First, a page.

Karaoke is a very popular pastime in Seoul — there are venues where you can sing on a stage, sing in rooms with your friends, and even sing solo in coin-operated karaoke booths on the bullet train. Apparently it is also popular in North Korea as well — [Martyn Williams] of the North Korea Tech blog reported on an interesting teardown by web hacker [Will Scott]. It is the Tianchi v700 machine, a Chinese product tailored for North Korean users, obtained online back in 2020.
Unlike the karaoke machines encountered by this author in South Korea, the v700 form factor is a 19.5-inch Android tablet with touch-screen and all the necessary interfaces you’d expect: external video, speakers, and microphone, as well as WiFi and Ethernet for content upgrade and online payment systems. Not surprisingly, the connectivity aspects of the machine are not used in the North Korean model, but with a large catalog of pre-loaded music, it’s perfectly usable as a stand-alone device.
[Will] dug into the innards of the machine and discovered it was powered by an Allwinner ARM processor (seemingly the H6 V200, a quad-core ARM Cortex-A53). He also found it uses a swappable external disk to hold the songs, but all the files were encrypted. You can read more details in the blog post linked above, but eventually he was successful in decoding the disk and accessing the material.
The V700 consults both “/proc/cpuinfo” to learn the CPU serial number of the device it is on, and a binary file associated with the device file system structure as part of its method for determining its AES (Advanced Encryption Standard) key. It then ignores all of these device-specific items, and reverts back to a static key “87654321” stored in the binary.
All the songs on the disk were posted up on the Internet Archive. Check them out if you’re curious what North Korean karaoke songs sound and look like. One video that caught our attention was about CNC machines (see the video linked below the break). [Martyn] has been covering technology issues related to North Korea since 2011. In 2016, he learned after the fact that his website had been banned by the South Korean authorities. Believing this was in error, he appealed the ban and eventually prevailed in the courts. We wrote about some of [Will]’s research on consumer computing technology back in 2017 if you’re interested in learning more.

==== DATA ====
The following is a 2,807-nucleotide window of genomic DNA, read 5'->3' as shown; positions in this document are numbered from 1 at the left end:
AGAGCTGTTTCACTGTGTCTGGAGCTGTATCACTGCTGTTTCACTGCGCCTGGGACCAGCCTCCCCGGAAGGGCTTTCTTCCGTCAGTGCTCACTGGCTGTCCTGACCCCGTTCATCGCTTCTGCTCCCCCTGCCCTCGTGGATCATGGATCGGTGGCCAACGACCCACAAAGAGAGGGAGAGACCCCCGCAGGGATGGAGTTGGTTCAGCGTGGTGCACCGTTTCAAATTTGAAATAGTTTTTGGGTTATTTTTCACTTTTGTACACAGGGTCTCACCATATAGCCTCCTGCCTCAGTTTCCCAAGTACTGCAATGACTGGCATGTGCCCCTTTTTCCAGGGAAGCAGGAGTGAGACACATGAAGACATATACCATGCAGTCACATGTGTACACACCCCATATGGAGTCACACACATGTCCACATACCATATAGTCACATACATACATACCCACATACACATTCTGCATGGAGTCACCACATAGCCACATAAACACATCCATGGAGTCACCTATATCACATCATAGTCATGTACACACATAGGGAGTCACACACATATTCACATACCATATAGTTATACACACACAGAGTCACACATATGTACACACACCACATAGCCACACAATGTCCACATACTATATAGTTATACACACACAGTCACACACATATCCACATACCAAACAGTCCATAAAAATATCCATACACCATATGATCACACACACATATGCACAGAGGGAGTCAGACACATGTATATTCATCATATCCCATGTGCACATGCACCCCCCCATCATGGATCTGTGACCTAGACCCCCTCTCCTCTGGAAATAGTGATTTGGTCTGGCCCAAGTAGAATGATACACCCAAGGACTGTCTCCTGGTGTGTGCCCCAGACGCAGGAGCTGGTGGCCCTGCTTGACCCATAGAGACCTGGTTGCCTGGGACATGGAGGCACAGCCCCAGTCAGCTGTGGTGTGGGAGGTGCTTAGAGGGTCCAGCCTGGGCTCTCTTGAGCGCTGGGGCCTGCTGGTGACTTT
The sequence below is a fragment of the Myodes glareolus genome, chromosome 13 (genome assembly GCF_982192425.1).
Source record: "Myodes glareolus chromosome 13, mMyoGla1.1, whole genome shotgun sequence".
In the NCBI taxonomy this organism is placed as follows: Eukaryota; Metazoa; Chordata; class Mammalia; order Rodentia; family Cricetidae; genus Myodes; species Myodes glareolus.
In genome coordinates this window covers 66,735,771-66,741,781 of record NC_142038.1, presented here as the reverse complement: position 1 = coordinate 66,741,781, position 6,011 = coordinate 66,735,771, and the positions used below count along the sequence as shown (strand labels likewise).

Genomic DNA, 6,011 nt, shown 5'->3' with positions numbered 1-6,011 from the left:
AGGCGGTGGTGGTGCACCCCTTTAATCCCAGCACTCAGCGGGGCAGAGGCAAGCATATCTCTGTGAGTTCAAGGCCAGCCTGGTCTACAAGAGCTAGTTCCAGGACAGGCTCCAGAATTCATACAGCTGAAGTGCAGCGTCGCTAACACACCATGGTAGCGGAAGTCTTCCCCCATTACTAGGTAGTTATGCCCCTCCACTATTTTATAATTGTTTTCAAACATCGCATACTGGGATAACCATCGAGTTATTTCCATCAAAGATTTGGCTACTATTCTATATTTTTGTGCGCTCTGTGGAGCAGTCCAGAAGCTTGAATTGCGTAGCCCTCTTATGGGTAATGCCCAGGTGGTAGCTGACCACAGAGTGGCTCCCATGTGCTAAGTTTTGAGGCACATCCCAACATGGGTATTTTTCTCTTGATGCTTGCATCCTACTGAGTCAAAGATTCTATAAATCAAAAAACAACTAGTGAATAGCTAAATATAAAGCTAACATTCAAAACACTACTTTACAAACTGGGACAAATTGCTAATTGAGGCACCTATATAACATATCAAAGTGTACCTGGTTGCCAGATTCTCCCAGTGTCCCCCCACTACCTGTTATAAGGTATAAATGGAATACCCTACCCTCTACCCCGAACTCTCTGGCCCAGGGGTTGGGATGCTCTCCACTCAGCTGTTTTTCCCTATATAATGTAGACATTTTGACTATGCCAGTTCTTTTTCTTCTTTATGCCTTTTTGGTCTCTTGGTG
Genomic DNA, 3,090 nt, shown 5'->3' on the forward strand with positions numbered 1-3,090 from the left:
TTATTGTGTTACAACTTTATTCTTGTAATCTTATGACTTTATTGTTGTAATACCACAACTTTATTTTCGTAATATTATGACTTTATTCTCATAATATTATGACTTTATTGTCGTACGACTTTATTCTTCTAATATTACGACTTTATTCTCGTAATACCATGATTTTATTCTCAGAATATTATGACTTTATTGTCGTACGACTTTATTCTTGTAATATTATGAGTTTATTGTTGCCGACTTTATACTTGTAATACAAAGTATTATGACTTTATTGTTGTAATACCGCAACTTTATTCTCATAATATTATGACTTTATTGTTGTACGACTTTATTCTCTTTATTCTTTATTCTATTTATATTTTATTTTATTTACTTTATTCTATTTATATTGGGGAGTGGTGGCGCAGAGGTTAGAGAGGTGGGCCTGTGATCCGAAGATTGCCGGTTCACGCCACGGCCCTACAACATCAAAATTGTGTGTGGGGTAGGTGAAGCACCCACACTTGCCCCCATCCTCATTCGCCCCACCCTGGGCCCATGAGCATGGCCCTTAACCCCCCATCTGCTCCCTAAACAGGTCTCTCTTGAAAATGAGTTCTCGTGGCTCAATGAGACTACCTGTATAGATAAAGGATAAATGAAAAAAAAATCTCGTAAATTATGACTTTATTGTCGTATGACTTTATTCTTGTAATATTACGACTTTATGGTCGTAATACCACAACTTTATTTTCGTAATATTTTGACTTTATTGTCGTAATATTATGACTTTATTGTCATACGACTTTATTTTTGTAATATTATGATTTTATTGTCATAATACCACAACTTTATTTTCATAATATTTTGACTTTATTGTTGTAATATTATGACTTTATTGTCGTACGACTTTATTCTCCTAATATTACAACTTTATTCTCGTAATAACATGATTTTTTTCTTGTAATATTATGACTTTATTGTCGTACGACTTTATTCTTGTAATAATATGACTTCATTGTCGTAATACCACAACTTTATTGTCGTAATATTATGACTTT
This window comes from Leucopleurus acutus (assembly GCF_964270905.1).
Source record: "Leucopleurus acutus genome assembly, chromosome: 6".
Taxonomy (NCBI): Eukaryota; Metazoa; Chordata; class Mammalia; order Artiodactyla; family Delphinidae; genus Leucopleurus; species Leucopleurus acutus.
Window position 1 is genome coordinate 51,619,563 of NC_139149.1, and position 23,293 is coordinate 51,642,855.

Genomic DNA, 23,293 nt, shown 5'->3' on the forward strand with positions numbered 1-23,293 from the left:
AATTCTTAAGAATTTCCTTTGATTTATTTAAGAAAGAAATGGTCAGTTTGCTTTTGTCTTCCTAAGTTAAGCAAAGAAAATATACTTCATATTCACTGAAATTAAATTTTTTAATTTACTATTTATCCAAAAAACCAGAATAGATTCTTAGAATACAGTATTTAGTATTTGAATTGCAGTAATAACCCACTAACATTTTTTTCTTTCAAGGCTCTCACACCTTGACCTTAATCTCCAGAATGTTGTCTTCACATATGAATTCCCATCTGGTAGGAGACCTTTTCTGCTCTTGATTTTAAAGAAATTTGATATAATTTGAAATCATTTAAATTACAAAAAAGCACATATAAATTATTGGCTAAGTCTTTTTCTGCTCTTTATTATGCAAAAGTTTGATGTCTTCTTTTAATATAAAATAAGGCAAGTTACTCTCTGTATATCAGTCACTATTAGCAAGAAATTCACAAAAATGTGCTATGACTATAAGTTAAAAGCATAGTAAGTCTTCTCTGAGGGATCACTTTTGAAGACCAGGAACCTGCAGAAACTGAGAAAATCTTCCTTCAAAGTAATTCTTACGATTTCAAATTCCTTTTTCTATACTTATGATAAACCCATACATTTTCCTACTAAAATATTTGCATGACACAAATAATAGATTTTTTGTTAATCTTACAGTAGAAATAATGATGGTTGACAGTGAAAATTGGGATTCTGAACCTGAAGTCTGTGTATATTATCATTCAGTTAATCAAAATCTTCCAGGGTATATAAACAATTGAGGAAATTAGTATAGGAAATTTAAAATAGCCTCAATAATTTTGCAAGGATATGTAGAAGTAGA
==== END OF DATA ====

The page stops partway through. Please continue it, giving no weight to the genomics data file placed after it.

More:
9 thoughts on “North Korean Karaoke Machine Teardown”
The North Koreans are on to something, there are way to few pop songs about CNC machining and automated production in the west!
I propose the sea shanty format..
There once was a tool that came to be,
And the name of the tool was Cee En Cee ….
The idea of this in North Korea, in particular, brings a whole new level of imperative to “Mark well what I do say!”
North Korea does have internet access,sort of,in the form
of the web site.
The North Korean web site has not found a replacement
for the flash media,so those are not working,but the rest
is solid,if not quite finnished,and nowhere mentions the
intercontinental balistic missles with nuclear warheads.
The original version of that CNC song is available on DPRK’s official propaganda site, with translated lyrics: https://exploredprk.com/music/surpass-the-cutting-edge/
What, no “Kim Jong Un is one sexy looking dude!” song?
All marching in unison to the same goal. It’s symbolism.
Oh, was that a Tektronix O-scope in the scene with the karaoke machine?
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